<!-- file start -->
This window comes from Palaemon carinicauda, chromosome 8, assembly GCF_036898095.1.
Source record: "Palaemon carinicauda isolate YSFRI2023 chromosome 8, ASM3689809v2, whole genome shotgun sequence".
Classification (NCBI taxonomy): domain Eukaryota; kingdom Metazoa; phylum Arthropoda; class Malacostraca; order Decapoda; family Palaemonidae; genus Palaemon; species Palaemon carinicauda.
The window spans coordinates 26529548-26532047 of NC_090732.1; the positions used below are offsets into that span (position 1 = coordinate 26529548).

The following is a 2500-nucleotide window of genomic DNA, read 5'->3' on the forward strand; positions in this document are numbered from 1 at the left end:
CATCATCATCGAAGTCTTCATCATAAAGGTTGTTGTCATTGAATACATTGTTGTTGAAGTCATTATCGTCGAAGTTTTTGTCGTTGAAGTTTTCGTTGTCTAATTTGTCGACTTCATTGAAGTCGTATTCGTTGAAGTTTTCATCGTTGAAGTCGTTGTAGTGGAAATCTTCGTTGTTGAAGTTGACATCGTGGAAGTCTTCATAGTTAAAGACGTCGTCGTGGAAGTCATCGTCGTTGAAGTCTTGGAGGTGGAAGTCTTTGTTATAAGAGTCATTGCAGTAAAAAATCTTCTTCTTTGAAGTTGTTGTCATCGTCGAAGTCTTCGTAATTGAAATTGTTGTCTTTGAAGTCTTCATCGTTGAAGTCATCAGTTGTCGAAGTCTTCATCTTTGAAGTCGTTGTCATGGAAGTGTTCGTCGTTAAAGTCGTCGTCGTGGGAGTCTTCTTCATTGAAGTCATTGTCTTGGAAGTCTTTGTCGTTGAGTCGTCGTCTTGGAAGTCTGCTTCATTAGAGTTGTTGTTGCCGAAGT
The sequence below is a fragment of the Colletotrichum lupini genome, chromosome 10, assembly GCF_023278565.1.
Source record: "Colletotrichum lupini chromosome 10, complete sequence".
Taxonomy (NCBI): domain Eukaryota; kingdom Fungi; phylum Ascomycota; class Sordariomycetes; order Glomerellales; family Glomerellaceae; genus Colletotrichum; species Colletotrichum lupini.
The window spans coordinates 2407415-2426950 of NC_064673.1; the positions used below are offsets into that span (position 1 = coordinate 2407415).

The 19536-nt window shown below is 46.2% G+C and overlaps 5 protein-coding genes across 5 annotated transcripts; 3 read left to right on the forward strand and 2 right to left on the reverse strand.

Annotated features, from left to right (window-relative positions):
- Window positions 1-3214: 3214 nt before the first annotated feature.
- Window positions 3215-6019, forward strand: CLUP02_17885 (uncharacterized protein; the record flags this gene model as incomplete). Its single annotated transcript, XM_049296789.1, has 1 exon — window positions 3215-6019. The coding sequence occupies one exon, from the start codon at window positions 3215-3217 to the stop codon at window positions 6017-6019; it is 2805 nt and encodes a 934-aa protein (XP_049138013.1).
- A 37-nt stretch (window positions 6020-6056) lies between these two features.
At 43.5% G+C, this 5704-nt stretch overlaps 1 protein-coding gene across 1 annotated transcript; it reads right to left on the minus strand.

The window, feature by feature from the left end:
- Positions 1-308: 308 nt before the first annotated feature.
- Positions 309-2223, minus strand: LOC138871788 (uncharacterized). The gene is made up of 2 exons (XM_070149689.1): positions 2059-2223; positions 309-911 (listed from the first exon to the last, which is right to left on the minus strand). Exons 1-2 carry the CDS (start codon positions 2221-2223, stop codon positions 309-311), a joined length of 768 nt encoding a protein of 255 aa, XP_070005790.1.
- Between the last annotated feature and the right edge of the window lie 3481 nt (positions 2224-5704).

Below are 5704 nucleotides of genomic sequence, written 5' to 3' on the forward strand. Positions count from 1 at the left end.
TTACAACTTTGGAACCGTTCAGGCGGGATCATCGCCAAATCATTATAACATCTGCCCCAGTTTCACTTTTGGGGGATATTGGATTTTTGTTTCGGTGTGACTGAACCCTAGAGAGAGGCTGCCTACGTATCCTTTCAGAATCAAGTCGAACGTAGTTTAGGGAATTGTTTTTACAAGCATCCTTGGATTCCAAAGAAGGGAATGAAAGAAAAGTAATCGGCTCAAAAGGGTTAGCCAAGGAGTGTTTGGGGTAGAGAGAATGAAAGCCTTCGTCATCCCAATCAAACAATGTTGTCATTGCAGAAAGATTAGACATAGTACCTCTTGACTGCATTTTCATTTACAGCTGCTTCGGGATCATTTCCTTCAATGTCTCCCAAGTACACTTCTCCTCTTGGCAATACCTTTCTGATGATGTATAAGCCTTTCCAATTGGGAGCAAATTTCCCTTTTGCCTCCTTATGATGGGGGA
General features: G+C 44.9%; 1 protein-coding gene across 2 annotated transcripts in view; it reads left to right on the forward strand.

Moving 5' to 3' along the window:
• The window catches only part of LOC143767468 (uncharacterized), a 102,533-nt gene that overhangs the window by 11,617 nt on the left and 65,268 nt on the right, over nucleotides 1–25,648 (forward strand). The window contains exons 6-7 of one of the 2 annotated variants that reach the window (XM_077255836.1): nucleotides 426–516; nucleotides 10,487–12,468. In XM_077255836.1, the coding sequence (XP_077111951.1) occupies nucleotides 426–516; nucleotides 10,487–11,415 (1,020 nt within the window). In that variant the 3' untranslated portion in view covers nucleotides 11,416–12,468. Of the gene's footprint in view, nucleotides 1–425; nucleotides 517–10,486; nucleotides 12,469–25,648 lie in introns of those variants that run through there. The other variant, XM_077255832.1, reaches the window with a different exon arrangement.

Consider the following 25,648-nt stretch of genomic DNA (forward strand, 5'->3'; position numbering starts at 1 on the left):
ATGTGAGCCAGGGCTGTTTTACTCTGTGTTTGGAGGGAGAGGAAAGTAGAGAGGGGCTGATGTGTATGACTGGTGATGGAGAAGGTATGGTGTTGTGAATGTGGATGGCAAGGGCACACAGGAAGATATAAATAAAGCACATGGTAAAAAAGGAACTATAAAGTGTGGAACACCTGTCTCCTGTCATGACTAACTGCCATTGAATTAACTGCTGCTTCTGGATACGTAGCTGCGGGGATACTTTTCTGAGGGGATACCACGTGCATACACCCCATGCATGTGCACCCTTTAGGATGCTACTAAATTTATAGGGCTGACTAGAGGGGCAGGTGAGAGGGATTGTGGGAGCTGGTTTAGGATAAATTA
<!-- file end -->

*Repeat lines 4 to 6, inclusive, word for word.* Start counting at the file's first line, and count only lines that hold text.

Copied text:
The window spans coordinates 26529548-26532047 of NC_090732.1; the positions used below are offsets into that span (position 1 = coordinate 26529548).

The following is a 2500-nucleotide window of genomic DNA, read 5'->3' on the forward strand; positions in this document are numbered from 1 at the left end:
CATCATCATCGAAGTCTTCATCATAAAGGTTGTTGTCATTGAATACATTGTTGTTGAAGTCATTATCGTCGAAGTTTTTGTCGTTGAAGTTTTCGTTGTCTAATTTGTCGACTTCATTGAAGTCGTATTCGTTGAAGTTTTCATCGTTGAAGTCGTTGTAGTGGAAATCTTCGTTGTTGAAGTTGACATCGTGGAAGTCTTCATAGTTAAAGACGTCGTCGTGGAAGTCATCGTCGTTGAAGTCTTGGAGGTGGAAGTCTTTGTTATAAGAGTCATTGCAGTAAAAAATCTTCTTCTTTGAAGTTGTTGTCATCGTCGAAGTCTTCGTAATTGAAATTGTTGTCTTTGAAGTCTTCATCGTTGAAGTCATCAGTTGTCGAAGTCTTCATCTTTGAAGTCGTTGTCATGGAAGTGTTCGTCGTTAAAGTCGTCGTCGTGGGAGTCTTCTTCATTGAAGTCATTGTCTTGGAAGTCTTTGTCGTTGAGTCGTCGTCTTGGAAGTCTGCTTCATTAGAGTTGTTGTTGCCGAAGT